Diel plant water use and competitive soil cation exchange interact to enhance NH4 and K availability in the rhizosphereReportar como inadecuado

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Plant and Soil

, Volume 414, Issue 1–2, pp 33–51

First Online: 12 November 2016Received: 11 May 2016Accepted: 14 October 2016DOI: 10.1007-s11104-016-3089-5

Cite this article as: Espeleta, J.F., Cardon, Z.G., Mayer, K.U. et al. Plant Soil 2017 414: 33. doi:10.1007-s11104-016-3089-5


AimsHydro-biogeochemical processes in the rhizosphere regulate nutrient and water availability, and thus ecosystem productivity. We hypothesized that two such processes often neglected in rhizosphere models — diel plant water use and competitive cation exchange — could interact to enhance availability of K and NH4, both high-demand nutrients.

MethodsA rhizosphere model with competitive cation exchange was used to investigate how diel plant water use i.e., daytime transpiration coupled with no nighttime water use, with nighttime root water release, and with nighttime transpiration affects competitive ion interactions and availability of K and NH4.

ResultsCompetitive cation exchange enabled low-demand cations that accumulate against roots Ca, Mg, Na to desorb NH4 and K from soil, generating non-monotonic dissolved concentration profiles i.e. ‘hotspots’ 0.1–1 cm from the root. Cation accumulation and competitive desorption increased with net root water uptake. Daytime transpiration rate controlled diel variation in NH4 and K aqueous mass, nighttime water use controlled spatial locations of ‘hotspots’, and day-to-night differences in water use controlled diel differences in ‘hotspot’ concentrations.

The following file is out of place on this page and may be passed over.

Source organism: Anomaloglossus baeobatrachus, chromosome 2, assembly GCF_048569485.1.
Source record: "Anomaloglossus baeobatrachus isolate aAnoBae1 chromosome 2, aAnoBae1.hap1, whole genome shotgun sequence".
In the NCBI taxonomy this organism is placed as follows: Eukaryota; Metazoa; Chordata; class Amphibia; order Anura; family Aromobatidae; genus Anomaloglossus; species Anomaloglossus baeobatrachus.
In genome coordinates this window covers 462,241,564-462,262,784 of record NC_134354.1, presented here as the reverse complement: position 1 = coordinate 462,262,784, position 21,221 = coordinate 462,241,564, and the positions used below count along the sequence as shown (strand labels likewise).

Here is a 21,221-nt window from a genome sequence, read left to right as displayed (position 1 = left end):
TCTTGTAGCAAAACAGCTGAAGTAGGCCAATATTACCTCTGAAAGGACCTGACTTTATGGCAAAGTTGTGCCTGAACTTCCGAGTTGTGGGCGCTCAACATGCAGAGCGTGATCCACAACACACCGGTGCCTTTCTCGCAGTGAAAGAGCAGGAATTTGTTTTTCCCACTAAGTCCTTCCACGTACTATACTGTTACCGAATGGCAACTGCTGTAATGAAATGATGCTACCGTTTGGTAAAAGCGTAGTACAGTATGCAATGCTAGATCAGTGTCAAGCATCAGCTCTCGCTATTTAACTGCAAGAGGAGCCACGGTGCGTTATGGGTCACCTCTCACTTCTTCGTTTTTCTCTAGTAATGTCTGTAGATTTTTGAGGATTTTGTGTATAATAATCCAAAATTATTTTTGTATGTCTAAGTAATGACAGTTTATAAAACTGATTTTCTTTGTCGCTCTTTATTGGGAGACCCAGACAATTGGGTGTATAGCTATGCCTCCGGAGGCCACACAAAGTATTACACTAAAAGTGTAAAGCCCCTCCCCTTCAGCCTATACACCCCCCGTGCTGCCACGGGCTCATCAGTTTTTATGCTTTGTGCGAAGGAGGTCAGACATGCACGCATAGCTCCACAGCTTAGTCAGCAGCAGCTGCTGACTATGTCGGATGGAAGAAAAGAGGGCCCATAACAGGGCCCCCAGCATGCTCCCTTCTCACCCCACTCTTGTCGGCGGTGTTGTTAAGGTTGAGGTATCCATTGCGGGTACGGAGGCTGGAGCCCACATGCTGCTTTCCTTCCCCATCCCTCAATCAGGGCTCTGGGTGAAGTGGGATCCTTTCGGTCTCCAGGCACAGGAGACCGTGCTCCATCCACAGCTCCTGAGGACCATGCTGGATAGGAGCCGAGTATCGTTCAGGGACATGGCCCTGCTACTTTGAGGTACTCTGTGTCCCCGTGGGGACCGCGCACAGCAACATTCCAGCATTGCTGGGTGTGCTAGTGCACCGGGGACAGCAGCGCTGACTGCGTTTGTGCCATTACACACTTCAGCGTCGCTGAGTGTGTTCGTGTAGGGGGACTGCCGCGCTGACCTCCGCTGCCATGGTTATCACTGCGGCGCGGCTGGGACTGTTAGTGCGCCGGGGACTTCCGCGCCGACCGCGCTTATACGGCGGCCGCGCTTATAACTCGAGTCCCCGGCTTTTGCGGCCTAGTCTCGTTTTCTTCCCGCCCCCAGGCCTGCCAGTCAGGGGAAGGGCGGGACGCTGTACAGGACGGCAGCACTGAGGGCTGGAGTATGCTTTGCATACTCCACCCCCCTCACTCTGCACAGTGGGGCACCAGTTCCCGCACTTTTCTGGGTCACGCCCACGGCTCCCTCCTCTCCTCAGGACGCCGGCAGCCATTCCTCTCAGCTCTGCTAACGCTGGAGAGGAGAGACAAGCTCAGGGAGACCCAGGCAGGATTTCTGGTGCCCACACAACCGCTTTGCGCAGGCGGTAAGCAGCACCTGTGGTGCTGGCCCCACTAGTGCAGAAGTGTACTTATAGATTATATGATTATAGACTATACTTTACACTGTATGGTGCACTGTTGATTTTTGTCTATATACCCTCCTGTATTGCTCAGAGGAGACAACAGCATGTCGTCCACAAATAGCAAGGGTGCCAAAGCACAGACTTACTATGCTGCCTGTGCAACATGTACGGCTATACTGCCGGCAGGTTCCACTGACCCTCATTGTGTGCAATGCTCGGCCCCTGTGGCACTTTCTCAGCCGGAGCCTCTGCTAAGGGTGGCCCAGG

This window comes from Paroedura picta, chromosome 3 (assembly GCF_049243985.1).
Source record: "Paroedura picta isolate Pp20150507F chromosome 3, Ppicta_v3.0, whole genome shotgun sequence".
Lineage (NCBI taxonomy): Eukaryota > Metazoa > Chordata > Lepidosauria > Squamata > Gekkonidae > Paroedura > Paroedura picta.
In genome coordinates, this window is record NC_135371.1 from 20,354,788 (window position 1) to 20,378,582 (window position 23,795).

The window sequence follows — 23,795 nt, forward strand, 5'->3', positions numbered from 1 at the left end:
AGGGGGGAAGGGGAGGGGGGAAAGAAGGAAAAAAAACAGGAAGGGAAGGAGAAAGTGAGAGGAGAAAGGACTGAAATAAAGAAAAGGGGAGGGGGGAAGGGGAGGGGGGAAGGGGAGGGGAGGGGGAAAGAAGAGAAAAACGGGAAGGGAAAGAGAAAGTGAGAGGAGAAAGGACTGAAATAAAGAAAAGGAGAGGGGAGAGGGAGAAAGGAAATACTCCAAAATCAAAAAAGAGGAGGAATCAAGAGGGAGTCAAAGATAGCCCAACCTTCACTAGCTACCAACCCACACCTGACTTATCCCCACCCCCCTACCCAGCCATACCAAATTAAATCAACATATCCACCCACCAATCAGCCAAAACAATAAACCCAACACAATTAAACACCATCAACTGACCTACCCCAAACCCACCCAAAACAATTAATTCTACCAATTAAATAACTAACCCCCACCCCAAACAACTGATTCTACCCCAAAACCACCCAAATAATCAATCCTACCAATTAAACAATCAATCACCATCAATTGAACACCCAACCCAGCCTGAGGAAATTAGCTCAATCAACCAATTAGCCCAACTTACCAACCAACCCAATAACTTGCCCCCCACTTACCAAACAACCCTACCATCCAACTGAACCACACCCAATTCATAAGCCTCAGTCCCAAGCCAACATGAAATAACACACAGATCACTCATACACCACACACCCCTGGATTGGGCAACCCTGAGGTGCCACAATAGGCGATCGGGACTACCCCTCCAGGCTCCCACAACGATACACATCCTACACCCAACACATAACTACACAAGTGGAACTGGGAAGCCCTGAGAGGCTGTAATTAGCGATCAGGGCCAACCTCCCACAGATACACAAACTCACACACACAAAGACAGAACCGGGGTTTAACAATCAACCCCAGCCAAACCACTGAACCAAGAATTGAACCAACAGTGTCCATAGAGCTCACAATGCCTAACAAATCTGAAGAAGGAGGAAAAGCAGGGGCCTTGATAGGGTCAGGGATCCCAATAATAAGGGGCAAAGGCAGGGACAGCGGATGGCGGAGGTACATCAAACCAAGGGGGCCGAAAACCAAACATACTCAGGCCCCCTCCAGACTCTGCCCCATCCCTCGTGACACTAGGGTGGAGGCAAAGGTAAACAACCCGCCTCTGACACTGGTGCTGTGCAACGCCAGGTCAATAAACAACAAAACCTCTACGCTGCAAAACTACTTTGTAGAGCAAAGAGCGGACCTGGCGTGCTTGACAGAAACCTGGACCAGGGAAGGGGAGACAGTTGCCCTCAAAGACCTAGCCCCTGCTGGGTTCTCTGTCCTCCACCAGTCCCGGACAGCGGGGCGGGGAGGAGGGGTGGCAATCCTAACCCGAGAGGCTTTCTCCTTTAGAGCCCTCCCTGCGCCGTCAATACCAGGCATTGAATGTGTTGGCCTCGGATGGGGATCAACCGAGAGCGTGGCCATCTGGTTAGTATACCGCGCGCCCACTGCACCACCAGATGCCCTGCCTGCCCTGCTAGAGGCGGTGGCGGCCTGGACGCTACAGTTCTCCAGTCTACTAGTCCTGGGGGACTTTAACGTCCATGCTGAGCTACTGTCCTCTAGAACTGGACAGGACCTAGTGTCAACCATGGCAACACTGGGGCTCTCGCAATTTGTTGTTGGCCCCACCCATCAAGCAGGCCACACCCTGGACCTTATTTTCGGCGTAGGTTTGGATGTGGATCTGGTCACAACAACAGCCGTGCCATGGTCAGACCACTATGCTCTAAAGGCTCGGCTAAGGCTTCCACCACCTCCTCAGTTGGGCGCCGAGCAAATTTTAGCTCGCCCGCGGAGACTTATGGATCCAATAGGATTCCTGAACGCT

ConclusionsDiel plant water use and competitive cation exchange enhanced NH4 and K availability and influenced rhizosphere concentration dynamics. Demonstrated responses have implications for understanding rhizosphere nutrient cycling and plant nutrient uptake.

KeywordsHydraulic redistribution Nighttime transpiration Plant nutrient uptake Reactive-transport Rhizosphere Root water uptake Responsible Editor: Ellis Hoffland.

Electronic supplementary materialThe online version of this article doi:10.1007-s11104-016-3089-5 contains supplementary material, which is available to authorized users.

Autor: Javier F. Espeleta - Zoe G. Cardon - K. Ulrich Mayer - Rebecca B. Neumann

Fuente: https://link.springer.com/

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